He seemed to think I was feeling too good too late in the race. Before I took his advice and picked it up even more, he gave me a piece of advice which stuck with me to the finish line. At some point its gonna suck no matter what pace you run. Might as well go fast.
Mile 18 – 9:39
Mile 19 – 9:32
Heading over the South Knoxville bridge, I started passing people in earnest. They had started their death slog to the finish while I charged ahead. I mentally calculated my “what if” scenarios and realized if I started walking at mile 19, and held a 15 minute mile over the 7 miles, I would still finish with a PR. That knowledge fueled me to push harder going down the hill and into Island home.
Mile 20 – 9:42
Mile 21 – 9:22 
The only out and back portion of the race is on Sevier Avenue, leading into and coming out of Island Home. Unlike my last go-round, I very much enjoyed this section of the race. I saw quite a few of my buddies, got high-fives and waves.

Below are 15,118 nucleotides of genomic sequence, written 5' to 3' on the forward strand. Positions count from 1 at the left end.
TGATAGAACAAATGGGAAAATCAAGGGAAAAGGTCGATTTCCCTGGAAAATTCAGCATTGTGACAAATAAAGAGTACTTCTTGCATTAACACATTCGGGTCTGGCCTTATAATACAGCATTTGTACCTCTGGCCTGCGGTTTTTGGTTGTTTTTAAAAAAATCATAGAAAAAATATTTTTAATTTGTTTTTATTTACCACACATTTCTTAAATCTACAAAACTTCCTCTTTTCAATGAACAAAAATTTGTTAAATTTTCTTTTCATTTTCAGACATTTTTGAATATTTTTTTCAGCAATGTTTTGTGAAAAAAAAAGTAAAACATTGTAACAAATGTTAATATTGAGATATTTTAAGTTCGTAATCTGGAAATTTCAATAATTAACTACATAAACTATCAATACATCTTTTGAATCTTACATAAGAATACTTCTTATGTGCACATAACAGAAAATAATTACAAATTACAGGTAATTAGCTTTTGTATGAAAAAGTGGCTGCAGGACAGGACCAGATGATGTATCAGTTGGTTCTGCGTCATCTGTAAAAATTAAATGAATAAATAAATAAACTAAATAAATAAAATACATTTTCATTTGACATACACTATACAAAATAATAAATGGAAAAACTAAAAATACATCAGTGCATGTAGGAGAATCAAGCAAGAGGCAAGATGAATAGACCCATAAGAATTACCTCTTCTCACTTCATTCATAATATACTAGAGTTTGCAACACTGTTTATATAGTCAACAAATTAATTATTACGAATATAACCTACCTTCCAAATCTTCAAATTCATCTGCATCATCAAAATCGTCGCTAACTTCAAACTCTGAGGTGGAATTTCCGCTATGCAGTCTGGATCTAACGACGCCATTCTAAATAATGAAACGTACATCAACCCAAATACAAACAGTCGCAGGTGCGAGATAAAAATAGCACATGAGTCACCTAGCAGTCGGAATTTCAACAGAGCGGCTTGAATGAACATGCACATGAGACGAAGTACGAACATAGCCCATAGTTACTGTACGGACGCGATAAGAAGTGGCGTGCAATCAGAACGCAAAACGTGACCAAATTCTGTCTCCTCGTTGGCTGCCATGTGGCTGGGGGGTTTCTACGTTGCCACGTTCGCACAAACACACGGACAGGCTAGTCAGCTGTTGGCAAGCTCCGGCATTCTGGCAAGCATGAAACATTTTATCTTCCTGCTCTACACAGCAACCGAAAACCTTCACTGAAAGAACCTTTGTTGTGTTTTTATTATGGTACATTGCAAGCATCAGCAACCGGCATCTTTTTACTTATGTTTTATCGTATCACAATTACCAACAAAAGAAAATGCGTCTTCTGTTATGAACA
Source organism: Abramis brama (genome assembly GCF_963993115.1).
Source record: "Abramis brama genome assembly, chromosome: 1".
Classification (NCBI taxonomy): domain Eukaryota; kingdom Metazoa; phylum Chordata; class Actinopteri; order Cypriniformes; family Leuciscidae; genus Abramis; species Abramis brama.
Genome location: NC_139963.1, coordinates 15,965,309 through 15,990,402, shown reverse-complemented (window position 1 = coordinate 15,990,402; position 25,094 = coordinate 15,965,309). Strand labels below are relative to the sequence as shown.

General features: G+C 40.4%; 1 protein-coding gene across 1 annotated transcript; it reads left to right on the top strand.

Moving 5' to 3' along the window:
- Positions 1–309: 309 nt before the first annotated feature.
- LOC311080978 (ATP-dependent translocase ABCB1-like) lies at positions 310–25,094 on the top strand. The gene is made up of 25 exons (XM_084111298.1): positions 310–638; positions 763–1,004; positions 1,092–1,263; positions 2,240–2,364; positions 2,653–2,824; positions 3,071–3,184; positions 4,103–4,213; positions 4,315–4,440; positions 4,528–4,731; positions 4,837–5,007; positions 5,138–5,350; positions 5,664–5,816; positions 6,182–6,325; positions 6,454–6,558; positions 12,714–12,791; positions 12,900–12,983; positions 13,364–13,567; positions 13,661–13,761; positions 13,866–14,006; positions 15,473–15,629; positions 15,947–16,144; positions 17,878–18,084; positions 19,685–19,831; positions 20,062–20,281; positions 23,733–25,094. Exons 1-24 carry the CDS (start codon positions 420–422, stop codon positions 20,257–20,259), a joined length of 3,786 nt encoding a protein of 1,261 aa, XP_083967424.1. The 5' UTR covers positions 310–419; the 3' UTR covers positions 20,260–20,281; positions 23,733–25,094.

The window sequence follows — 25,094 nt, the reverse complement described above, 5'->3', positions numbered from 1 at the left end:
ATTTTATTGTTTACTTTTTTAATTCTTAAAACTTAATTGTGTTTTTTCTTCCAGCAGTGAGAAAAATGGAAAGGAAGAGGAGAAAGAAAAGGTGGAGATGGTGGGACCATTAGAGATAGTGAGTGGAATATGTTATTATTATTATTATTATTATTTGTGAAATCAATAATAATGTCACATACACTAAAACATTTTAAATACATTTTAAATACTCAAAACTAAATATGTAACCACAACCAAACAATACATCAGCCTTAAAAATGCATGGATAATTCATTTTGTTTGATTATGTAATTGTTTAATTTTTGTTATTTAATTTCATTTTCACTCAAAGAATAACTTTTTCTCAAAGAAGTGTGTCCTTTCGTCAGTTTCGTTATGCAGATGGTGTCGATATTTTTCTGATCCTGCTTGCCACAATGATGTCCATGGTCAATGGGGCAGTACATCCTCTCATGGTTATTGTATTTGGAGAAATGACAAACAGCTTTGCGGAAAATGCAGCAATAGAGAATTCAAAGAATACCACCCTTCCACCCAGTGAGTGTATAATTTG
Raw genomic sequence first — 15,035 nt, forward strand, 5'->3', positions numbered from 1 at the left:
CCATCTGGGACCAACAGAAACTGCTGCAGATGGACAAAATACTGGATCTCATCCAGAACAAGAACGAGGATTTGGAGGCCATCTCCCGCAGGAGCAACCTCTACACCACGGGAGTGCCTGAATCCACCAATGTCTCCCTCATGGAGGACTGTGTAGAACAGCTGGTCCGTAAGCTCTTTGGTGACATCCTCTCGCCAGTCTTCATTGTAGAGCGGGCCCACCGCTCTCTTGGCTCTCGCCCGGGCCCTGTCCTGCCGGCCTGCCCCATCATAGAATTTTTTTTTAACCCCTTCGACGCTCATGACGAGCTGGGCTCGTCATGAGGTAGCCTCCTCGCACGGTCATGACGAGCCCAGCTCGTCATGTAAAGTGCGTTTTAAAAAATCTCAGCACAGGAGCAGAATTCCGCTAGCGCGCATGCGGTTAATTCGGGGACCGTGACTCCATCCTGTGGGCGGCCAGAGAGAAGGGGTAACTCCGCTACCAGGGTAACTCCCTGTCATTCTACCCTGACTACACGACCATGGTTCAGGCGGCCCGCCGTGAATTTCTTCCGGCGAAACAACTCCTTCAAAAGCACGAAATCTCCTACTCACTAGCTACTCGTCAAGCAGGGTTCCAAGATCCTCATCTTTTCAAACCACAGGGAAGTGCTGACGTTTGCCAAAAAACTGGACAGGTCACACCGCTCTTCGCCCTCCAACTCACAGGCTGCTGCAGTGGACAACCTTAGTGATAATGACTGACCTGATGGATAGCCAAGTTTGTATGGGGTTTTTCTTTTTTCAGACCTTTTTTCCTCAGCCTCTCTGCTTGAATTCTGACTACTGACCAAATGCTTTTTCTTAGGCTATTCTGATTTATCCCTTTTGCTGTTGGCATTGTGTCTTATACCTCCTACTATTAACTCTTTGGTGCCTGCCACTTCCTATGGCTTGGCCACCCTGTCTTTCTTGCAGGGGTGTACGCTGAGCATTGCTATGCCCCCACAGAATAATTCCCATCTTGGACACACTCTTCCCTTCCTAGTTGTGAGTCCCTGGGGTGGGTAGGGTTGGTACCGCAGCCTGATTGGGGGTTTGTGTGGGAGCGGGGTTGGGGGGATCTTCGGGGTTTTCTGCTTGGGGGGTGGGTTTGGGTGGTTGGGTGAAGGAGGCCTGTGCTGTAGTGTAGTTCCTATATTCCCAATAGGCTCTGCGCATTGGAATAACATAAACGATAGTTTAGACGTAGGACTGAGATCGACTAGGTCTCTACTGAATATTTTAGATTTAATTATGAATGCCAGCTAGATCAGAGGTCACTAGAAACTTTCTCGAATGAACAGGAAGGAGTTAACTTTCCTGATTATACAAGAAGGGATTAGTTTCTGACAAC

Mile 22 – 9:44
Mile 23 – 9:48
Surging past the South Knox bridge underpass (where I had sat down 2 years ago), I felt strong and knew I would avoid the wall. 
Mile 24 – 10:14
Mile 25 – 10:11
I passed my friend Blaik in the late miles, and stopped to walk with him for a bit. He’d been ill earlier in the week and had chosen to run any way. I felt bad leaving him, but he had a buddy sticking with him so I knew he wouldn’t be alone for the final miles. Up the last daunting hill and onto the Gay Street bridge, I allowed myself to slow down enough to look to the left. 
Neyland Stadium – The end was near. 
Mile 26 – 9:44
In the final mile, I passed several more people – including one dude bold enough to wear an Alabama boggin’ to a race ending in the UT Volunteer stadium. When I passed him I couldn’t help but taunt him a little. “Sorry dude, you know I gotta. Rocky Top you’ll always be…”
In the last little stretch, I saw several teammates who’d finished their race and were leaving the stadium. It did my heart good to see so many familiar faces as I gathered up my oomph for the home stretch.
Final 0.45 – {9:51}
Chip time: 4:25:49
49 minute PR